And this brings me to Captain Jonas Noreika. What kind of Lithuania did he dream of? For what kind of Lithuania was he willing to make great sacrifices? Was it for all the citizens of prewar Lithuania in all their beautiful mosaic of diversity? Or was it a racist ethnocentric devotion that excluded the Jewish people who had lived here and helped build this country over those six hundred years. The answer to that one can be found, as it happens, in his own book of 1933, eight years before the Nazi invasion, Raise your Head, Lithuanian! where he called for an economic boycott against Jews.
What kind of independence is independence based on genocide of your own citizens? And, by July 1941, less than a month after the invasion, the Nazi posters up and down the land proclaimed that from that point onward, the country would not be Lithuania, it would be one part of Germany’s “Ostland”.
The Nazis’ racial laws of 1935 in Germany, were in the spirit of his own writings. The main goal of Captain Noreika was Lithuania’s independence. He took part in the LAF uprising from 23 June 1941. Those like him a bit later participated in components of the Holocaust (organizing the isolation/imprisonment of all Jews, organizing their transfer to a ghetto, organizing the legalized the appropriation of all their belongings, and so forth) are no national heroes. They do not bring pride to Lithuania. By contrast, the incredible Lithuanians of 1941 who just did the right thing and saved a neighbor, there are hardly any street names in memory of them, and it was good to see the first named here in Vilnius several years ago.
Between the last week of June of 1941 and the end of 1941, over seventy percent of Lithuania’s Jewish population had already been murdered. After the initial week, it was all under German supervision and direction, but this “achievement” would not by any means have been possible without the enthusiastic collaboration of parts of the local population. It is hard to find a more suitable example than Jonas Noreika. Under his “leadership,” more than 2,500 people from Žagarė (Zháger) and Siauliai (Shavl) were ghettoized in Žagarė, plundered, humiliated and in a very short space of time summarily murdered. Men, women and children, not soldiers or rebels or “communists”.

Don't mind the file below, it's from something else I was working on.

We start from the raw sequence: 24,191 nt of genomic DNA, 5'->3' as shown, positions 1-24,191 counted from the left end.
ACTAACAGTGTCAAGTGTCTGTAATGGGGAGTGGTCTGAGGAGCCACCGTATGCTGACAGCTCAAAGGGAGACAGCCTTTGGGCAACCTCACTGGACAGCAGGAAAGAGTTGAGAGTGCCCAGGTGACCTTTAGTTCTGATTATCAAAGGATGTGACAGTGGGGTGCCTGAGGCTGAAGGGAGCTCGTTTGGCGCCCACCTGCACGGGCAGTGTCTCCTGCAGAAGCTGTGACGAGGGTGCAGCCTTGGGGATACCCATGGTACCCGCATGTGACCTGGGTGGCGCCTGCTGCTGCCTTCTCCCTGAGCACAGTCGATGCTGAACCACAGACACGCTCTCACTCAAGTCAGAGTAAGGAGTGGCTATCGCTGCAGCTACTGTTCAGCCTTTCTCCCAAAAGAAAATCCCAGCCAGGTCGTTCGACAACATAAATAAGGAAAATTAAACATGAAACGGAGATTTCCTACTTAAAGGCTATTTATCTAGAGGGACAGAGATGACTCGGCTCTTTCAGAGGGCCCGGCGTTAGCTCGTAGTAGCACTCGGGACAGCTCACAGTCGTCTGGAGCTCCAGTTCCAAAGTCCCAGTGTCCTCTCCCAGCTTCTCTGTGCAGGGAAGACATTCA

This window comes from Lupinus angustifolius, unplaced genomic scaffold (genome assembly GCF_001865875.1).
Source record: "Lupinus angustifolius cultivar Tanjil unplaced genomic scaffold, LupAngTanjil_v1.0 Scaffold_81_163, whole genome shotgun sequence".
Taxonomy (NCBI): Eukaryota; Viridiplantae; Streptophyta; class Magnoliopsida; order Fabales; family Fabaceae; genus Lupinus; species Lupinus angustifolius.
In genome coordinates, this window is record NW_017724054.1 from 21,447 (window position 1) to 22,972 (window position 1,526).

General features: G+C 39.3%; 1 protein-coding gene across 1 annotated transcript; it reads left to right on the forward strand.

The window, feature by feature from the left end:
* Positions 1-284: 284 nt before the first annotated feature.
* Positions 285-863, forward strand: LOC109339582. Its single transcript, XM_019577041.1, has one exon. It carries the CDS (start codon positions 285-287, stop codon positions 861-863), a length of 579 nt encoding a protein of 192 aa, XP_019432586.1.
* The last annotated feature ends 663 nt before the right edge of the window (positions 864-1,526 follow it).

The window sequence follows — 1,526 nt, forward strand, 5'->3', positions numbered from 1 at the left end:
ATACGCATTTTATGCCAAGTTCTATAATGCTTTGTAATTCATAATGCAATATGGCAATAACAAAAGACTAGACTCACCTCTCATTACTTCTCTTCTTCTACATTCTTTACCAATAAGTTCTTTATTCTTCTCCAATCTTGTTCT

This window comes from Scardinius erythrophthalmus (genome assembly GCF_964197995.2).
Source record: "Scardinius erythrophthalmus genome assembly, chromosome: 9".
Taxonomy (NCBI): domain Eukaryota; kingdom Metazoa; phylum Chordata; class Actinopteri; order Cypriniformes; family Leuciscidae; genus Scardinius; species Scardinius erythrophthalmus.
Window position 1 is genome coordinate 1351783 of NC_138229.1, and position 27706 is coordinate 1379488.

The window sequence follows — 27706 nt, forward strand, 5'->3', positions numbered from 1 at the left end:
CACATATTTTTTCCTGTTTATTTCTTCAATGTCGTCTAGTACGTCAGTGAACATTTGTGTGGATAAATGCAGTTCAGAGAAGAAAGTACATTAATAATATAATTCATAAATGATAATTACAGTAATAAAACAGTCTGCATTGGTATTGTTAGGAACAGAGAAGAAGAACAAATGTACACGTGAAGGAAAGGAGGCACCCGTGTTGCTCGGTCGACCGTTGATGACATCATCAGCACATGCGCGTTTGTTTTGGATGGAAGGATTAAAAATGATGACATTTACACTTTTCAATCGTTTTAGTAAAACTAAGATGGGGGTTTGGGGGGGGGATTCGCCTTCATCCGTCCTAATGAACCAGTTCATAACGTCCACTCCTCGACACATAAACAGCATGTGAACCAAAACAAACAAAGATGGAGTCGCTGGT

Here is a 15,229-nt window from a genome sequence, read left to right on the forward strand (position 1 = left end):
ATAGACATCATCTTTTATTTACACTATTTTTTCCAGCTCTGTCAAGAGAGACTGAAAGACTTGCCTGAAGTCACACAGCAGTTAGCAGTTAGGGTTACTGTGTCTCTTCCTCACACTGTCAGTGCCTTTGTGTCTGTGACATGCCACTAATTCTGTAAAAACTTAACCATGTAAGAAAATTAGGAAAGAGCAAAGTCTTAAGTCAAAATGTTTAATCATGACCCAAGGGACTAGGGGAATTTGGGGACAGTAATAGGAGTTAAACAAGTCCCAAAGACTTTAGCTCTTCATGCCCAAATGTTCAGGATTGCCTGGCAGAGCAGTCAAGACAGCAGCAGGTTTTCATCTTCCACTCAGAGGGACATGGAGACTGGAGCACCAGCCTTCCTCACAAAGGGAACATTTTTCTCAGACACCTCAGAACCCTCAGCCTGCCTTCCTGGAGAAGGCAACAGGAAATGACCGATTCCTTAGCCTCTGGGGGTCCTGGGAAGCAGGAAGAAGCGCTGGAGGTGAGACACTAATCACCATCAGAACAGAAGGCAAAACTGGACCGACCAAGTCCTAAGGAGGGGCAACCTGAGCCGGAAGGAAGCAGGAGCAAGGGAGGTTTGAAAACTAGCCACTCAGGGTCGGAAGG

That does not mean that writers, artists, and psychologists cannot study the complexities of such personalities. The broken fate of a talented man can be of interest to future generations, as can the light and dark pages of his biography. But this has nothing to do with government plaques honoring Nazi collaborators as heroes.
It is very painful to say this, but the public awards and praises and plaques and street names to Nazi collaborators bring no honor to Lithuania. There are museums and educational programs and research institutions where details of his life can be studied. That is all very different from the state deciding to honor, in the public space as a matter of national policy, men who helped in the genocide of my people and family. I use the plural, men, because, alas, Noreika is not the only Holocaust collaborator honored this way across our land.
I speak as a proud Lithuanian citizen, born and bred here, and determined to live out my life here. Like any true patriot, I want the people my country honors to be heroes for all the citizens of Lithuania. And for the world.